The Bhim Army is not preaching an armed uprising and is perfectly within the law.
Recent developments in Uttar Pradesh are disturbing. Routine law and order crimes have intensified. The state authorities under the Yogi Adityanath dispensation appear helpless, in part because social schisms are being sought to be exploited by the dominant sections of the community, and this is giving rise to an unprecedented dalit backlash.
While the recent ambushing of a car on the Greater Noida-Bulandshahr stretch by criminals, and the murder of a passenger along with the criminal sexual assaults on his women relatives, brought back horror memories of a similar incident when Akhilesh Yadav was chief minister. It is evident that the demon of attacks and atrocities on dalits is showing up during the tenure of his saffron-clad successor even as the present CM goes about fine-tuning the so-called anti-Romeo squads.
Regressive politics has brought out organised anger among the former “untouchable” communities in the state as communal and casteist instincts are coalescing to gain socio-political ascendance in Yogi raj.
In response to the torching of dalit huts in western UP’s Saharanpur by dominant sections of an upper caste group who were out to celebrate Rana Pratap, a regional Rajput warrior who had fought the Mughal emperor Akbar five centuries ago, the Bhim Army organised a mammoth protest demonstration in the national capital in an effort to arouse the nation’s conscience.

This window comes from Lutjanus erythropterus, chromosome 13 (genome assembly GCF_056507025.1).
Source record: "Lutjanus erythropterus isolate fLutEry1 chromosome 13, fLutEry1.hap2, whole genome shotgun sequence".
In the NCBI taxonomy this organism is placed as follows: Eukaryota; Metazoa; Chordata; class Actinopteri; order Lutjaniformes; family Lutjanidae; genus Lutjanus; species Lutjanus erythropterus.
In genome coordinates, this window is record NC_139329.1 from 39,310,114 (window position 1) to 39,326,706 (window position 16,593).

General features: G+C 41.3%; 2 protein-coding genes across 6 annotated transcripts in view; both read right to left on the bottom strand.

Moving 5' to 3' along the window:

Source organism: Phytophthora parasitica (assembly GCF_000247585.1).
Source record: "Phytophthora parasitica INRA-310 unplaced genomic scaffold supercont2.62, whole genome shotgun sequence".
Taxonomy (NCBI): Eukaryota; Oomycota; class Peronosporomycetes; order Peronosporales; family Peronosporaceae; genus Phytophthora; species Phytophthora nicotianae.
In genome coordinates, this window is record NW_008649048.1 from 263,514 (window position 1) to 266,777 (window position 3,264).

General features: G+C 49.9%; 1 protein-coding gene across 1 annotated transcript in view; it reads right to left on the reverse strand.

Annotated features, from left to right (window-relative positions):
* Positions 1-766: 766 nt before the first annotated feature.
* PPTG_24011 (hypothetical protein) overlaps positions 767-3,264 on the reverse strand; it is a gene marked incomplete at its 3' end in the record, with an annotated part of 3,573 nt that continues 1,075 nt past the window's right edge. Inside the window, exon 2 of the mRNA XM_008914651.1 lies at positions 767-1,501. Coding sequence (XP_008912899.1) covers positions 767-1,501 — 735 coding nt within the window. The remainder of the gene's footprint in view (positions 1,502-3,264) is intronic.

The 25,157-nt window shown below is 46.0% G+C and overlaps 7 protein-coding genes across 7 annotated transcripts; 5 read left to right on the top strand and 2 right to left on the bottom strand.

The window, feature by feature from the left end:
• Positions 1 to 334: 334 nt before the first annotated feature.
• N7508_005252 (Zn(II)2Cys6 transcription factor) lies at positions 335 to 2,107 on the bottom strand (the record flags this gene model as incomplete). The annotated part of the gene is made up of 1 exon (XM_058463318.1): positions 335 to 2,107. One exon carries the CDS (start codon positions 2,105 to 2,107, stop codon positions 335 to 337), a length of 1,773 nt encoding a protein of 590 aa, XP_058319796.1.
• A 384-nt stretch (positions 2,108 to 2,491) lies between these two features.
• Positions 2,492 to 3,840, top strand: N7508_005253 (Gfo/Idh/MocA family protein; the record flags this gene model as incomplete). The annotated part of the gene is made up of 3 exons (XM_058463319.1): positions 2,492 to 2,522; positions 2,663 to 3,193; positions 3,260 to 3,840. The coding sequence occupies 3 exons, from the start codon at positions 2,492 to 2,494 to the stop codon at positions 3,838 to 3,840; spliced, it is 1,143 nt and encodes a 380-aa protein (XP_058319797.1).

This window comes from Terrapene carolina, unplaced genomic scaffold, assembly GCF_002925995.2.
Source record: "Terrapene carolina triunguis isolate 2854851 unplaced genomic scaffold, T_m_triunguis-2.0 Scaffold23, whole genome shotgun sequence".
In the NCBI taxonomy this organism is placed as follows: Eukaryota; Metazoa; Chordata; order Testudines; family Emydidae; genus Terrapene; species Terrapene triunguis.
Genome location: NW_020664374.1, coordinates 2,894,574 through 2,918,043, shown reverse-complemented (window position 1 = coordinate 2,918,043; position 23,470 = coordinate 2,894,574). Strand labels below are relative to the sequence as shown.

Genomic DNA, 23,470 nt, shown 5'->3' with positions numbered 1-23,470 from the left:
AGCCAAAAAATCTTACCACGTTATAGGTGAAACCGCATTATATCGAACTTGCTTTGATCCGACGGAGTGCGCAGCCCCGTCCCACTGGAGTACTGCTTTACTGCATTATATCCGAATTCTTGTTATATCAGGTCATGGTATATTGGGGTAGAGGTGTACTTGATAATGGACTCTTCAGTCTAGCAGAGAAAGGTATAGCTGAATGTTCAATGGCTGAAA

This outfit had not been heard of before. Therefore, its ability to mobilise young dalits in such numbers cannot but be a wake-up call to society and political leaders of every hue.
The rise of the Bhim Army — apparently at such short notice — appears to signify the rise in rebellion of the young dalits of UP, much as the dalits of Gujarat stormed the barn under the leadership of young Jignesh Mevani, a graduate of English literature and lawyer, after last year’s reprehensible Una episode. The icon of the Bhim Army, Chandrashekhar, is also a young lawyer who was, ironically enough, aligned to the BJP’s student wing ABVP as a student.
The Bhim Army is not preaching an armed uprising and is perfectly within the law. Its aims are less spectacular and therefore more difficult to attain — a secession from caste prejudice, using the mantras afforded under India’s Constitution. But the anger of youth, unless harnessed to higher goals, can take unpredictable turns if society fails to apply the needed salve, if political leaders cannot summon wisdom. In Maharashtra of the early seventies, it had been imbued with revolutionary attitudes and an urge towards militancy under the umbrella of the Dalit Panthers, who were inspired by America’s Black Panthers. The late Rohith Vemula of Hyderabad, Mevani of Gujarat and Chandrashekhar of UP will not remain islands if the State persists with appeasement of caste and communal prejudices.